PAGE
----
If you can see a person or an animal, then it is possible to be seen back. It's a basic caveat they train in the military when discussing camouflage. What's more, if you suspect you're being seen, you must minimize your movements. This level of abstraction was thought to be unique to humans. It's been recently shown that ravens too are capable of imagining someone is spying on them and take greater care hiding their food, as reported in Nature Communications.
University of Vienna researchers trained 10 ravens over the course of six months in a special experimental setup. These were placed in adjoining rooms separated by a window, each raven with its own space. Initially the window was left uncovered, so one of the two ravens that faced each other could see when the other was hiding food. Later, the cover was hung leaving only a small peephole which the ravens learned they could use to see or be seen through.
(a) Observed (Obs) condition: The cover of the window is open (white bar) and the focal subject (storer, st) caches food in the visual presence of a conspecific (observer). (b) Non-observed (Non) condition: The cover of the window is closed (grey bar) and the focal subject caches food in visual isolation of a conspecific (non-observer). Both observers and non-observers make sounds in the experimental chamber, which are audible to the storer. (c) Peephole (Peep) condition: The cover of the window is closed (grey bar) but one of the two peepholes (small white square) is open; the focal subject caches food in the absence of any behavioural cues, whereas the presence of conspecifics is simulated via playback of sounds recorded from non-observed trials (symbolized by loudspeaker). Credit: Nature Communications
Once bootcamp was over, the researchers played an audible track which sounded like a raven was in the process of hiding food (scratching, pecking, dirt being displaced). Only when the peephole was left uncovered did the raven bother to take extra care in hiding its food. The bird hurried to hide the food and once the audio track stopped playing, the raven returned to the hiding spot to improve the concealment. If the peephole was closed the raven was careless, concluding there was no one spying anyway.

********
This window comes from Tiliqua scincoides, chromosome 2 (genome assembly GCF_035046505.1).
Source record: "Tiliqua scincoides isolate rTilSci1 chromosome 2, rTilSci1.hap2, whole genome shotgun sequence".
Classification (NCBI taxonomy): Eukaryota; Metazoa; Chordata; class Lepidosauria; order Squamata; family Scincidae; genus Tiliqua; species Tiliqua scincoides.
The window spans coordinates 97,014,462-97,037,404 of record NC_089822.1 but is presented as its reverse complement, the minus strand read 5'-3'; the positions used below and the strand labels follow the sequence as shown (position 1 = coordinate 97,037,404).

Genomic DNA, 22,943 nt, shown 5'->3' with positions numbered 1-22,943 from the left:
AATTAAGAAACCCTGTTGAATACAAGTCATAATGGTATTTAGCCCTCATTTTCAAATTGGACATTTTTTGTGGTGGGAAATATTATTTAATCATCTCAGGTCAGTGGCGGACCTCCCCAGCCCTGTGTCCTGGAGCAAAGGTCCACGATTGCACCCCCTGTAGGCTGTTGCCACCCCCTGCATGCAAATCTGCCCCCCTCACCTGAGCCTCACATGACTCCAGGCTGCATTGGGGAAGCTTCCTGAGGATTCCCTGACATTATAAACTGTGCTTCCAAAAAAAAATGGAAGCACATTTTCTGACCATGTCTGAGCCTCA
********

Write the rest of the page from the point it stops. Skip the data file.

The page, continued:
Research on chimpanzees suggests that they too can understand what others are seeing. Like other animals, they do so by studying "gaze cues" like head and eye movements. It's not clear whether chimpanzees or other animals can pick up these cues when they can't actually see the face or eyes of whomever might spy them.
“This strongly suggests that ravens make generalisations based on their experience, and do not merely interpret and respond to behavioural cues from other birds,” said Thomas Bugnyar, a professor at the University of Vienna.
Ravens are very, very smart animals capable of sophisticated mental abilities, like other corvids. In one logic test, the raven had to get a hanging piece of food by pulling up a bit of the string, anchoring it with its claw, and repeating until the food was in reach. Many ravens got the food on the first try, some within 30 seconds. In the wild, ravens have pushed rocks on people to keep them from climbing to their nests, stolen fish by pulling a fishermen’s line out of ice holes, and played dead beside a beaver carcass to scare other ravens away from a delicious feast. Ravens can also imitate people or use gestures to point out things and communicate.